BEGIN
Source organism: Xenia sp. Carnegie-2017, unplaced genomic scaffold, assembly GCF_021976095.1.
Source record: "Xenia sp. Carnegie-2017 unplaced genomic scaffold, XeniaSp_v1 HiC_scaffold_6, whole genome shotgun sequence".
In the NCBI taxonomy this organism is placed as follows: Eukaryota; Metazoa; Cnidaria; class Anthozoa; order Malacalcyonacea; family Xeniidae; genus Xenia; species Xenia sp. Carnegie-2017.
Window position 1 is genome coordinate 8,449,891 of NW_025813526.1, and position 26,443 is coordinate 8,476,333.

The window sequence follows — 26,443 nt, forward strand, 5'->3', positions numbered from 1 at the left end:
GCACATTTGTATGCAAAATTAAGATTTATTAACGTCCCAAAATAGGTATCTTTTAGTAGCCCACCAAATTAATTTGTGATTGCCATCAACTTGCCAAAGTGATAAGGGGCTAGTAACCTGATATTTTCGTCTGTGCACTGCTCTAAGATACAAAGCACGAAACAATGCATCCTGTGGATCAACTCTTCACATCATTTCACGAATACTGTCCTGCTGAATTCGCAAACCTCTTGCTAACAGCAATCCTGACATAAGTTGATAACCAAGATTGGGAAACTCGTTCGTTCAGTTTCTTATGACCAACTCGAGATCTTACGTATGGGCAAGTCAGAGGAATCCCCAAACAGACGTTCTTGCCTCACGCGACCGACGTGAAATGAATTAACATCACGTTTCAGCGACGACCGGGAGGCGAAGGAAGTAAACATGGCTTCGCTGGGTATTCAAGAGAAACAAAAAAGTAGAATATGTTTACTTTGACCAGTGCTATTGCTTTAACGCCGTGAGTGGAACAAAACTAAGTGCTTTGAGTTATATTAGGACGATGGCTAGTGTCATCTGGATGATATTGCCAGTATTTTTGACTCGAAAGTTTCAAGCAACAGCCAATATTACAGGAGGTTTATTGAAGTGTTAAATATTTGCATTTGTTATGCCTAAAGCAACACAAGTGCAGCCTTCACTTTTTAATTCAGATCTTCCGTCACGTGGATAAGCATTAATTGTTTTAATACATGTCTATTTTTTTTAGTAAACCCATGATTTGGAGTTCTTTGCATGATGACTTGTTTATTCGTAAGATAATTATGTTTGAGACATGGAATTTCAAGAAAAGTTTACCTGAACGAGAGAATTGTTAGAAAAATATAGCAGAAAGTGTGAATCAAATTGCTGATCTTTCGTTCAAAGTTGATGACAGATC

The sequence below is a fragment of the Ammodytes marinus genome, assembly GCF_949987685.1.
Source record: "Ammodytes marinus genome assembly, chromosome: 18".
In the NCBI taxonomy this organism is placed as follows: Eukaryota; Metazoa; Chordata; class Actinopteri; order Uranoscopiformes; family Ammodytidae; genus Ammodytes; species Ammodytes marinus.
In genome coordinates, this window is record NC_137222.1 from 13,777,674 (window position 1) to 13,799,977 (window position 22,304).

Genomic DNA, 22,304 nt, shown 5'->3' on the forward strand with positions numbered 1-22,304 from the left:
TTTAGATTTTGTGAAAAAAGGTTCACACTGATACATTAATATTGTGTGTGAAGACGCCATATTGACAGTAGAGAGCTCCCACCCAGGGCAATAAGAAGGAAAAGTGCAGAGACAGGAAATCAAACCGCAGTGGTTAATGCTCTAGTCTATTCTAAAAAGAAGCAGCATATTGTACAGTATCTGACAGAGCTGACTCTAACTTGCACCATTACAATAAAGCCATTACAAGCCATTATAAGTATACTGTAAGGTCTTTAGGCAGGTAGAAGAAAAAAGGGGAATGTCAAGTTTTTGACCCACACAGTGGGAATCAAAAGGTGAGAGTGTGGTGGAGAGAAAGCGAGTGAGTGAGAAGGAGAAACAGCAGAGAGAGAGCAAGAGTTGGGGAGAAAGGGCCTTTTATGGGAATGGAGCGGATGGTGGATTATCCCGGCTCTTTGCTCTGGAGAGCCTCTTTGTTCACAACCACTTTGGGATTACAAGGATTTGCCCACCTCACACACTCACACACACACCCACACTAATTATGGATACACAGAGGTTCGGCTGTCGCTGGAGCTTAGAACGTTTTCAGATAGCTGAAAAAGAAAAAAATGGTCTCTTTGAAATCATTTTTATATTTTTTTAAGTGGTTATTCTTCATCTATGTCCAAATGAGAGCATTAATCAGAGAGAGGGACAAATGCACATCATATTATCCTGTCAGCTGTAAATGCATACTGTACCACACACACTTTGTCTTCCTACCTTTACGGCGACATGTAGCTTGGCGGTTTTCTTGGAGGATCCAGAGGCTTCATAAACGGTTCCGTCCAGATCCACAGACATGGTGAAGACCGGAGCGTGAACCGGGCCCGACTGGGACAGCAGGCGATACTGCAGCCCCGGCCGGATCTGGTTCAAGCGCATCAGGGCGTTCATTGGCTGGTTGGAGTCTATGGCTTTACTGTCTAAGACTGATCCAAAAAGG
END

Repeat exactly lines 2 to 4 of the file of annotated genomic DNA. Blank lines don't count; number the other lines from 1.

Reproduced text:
Source record: "Xenia sp. Carnegie-2017 unplaced genomic scaffold, XeniaSp_v1 HiC_scaffold_6, whole genome shotgun sequence".
In the NCBI taxonomy this organism is placed as follows: Eukaryota; Metazoa; Cnidaria; class Anthozoa; order Malacalcyonacea; family Xeniidae; genus Xenia; species Xenia sp. Carnegie-2017.
Window position 1 is genome coordinate 8,449,891 of NW_025813526.1, and position 26,443 is coordinate 8,476,333.